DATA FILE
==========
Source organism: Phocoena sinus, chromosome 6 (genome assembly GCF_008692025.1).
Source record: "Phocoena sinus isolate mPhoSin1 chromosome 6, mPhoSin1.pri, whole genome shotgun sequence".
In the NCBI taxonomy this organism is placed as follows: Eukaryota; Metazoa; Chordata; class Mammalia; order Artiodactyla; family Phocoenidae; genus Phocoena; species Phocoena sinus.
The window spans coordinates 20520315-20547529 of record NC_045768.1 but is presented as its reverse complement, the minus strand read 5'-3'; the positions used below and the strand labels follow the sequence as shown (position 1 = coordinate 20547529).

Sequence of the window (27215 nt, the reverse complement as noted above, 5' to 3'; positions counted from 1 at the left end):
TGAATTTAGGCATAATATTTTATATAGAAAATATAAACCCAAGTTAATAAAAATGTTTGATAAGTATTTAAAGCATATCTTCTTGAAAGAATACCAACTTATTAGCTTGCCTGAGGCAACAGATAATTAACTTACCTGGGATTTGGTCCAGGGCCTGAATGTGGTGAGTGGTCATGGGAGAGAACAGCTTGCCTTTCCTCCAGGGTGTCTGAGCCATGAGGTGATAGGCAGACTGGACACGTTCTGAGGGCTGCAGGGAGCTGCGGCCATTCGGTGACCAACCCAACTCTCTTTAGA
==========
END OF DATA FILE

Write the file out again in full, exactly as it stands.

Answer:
Source organism: Phocoena sinus, chromosome 6 (genome assembly GCF_008692025.1).
Source record: "Phocoena sinus isolate mPhoSin1 chromosome 6, mPhoSin1.pri, whole genome shotgun sequence".
In the NCBI taxonomy this organism is placed as follows: Eukaryota; Metazoa; Chordata; class Mammalia; order Artiodactyla; family Phocoenidae; genus Phocoena; species Phocoena sinus.
The window spans coordinates 20520315-20547529 of record NC_045768.1 but is presented as its reverse complement, the minus strand read 5'-3'; the positions used below and the strand labels follow the sequence as shown (position 1 = coordinate 20547529).

Sequence of the window (27215 nt, the reverse complement as noted above, 5' to 3'; positions counted from 1 at the left end):
TGAATTTAGGCATAATATTTTATATAGAAAATATAAACCCAAGTTAATAAAAATGTTTGATAAGTATTTAAAGCATATCTTCTTGAAAGAATACCAACTTATTAGCTTGCCTGAGGCAACAGATAATTAACTTACCTGGGATTTGGTCCAGGGCCTGAATGTGGTGAGTGGTCATGGGAGAGAACAGCTTGCCTTTCCTCCAGGGTGTCTGAGCCATGAGGTGATAGGCAGACTGGACACGTTCTGAGGGCTGCAGGGAGCTGCGGCCATTCGGTGACCAACCCAACTCTCTTTAGA